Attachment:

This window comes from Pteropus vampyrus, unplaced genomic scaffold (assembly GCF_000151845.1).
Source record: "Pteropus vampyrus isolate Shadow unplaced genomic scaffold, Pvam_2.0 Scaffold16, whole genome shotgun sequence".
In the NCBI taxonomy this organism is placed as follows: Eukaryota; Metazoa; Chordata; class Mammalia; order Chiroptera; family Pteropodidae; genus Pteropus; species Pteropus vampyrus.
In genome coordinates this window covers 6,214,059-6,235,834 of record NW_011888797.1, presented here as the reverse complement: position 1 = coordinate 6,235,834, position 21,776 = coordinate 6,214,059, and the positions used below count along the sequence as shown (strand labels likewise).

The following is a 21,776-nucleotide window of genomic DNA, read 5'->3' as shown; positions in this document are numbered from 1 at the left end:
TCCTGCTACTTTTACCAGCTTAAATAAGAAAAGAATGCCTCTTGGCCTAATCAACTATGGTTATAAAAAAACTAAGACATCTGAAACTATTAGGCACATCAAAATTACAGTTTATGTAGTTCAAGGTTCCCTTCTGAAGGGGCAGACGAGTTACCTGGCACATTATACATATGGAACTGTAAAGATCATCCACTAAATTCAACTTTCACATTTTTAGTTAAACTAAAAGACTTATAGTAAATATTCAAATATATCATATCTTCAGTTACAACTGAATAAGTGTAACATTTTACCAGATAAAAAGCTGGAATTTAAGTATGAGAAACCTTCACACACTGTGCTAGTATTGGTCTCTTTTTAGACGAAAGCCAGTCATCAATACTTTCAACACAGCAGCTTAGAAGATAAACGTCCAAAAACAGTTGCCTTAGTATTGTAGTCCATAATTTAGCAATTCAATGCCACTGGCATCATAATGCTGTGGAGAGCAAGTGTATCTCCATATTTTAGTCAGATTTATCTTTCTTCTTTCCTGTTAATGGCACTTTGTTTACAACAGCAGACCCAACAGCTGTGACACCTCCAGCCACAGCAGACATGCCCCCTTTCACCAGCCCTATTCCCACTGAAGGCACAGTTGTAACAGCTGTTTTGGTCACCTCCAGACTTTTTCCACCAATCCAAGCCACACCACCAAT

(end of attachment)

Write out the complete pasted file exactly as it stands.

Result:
This window comes from Pteropus vampyrus, unplaced genomic scaffold (assembly GCF_000151845.1).
Source record: "Pteropus vampyrus isolate Shadow unplaced genomic scaffold, Pvam_2.0 Scaffold16, whole genome shotgun sequence".
In the NCBI taxonomy this organism is placed as follows: Eukaryota; Metazoa; Chordata; class Mammalia; order Chiroptera; family Pteropodidae; genus Pteropus; species Pteropus vampyrus.
In genome coordinates this window covers 6,214,059-6,235,834 of record NW_011888797.1, presented here as the reverse complement: position 1 = coordinate 6,235,834, position 21,776 = coordinate 6,214,059, and the positions used below count along the sequence as shown (strand labels likewise).

The following is a 21,776-nucleotide window of genomic DNA, read 5'->3' as shown; positions in this document are numbered from 1 at the left end:
TCCTGCTACTTTTACCAGCTTAAATAAGAAAAGAATGCCTCTTGGCCTAATCAACTATGGTTATAAAAAAACTAAGACATCTGAAACTATTAGGCACATCAAAATTACAGTTTATGTAGTTCAAGGTTCCCTTCTGAAGGGGCAGACGAGTTACCTGGCACATTATACATATGGAACTGTAAAGATCATCCACTAAATTCAACTTTCACATTTTTAGTTAAACTAAAAGACTTATAGTAAATATTCAAATATATCATATCTTCAGTTACAACTGAATAAGTGTAACATTTTACCAGATAAAAAGCTGGAATTTAAGTATGAGAAACCTTCACACACTGTGCTAGTATTGGTCTCTTTTTAGACGAAAGCCAGTCATCAATACTTTCAACACAGCAGCTTAGAAGATAAACGTCCAAAAACAGTTGCCTTAGTATTGTAGTCCATAATTTAGCAATTCAATGCCACTGGCATCATAATGCTGTGGAGAGCAAGTGTATCTCCATATTTTAGTCAGATTTATCTTTCTTCTTTCCTGTTAATGGCACTTTGTTTACAACAGCAGACCCAACAGCTGTGACACCTCCAGCCACAGCAGACATGCCCCCTTTCACCAGCCCTATTCCCACTGAAGGCACAGTTGTAACAGCTGTTTTGGTCACCTCCAGACTTTTTCCACCAATCCAAGCCACACCACCAAT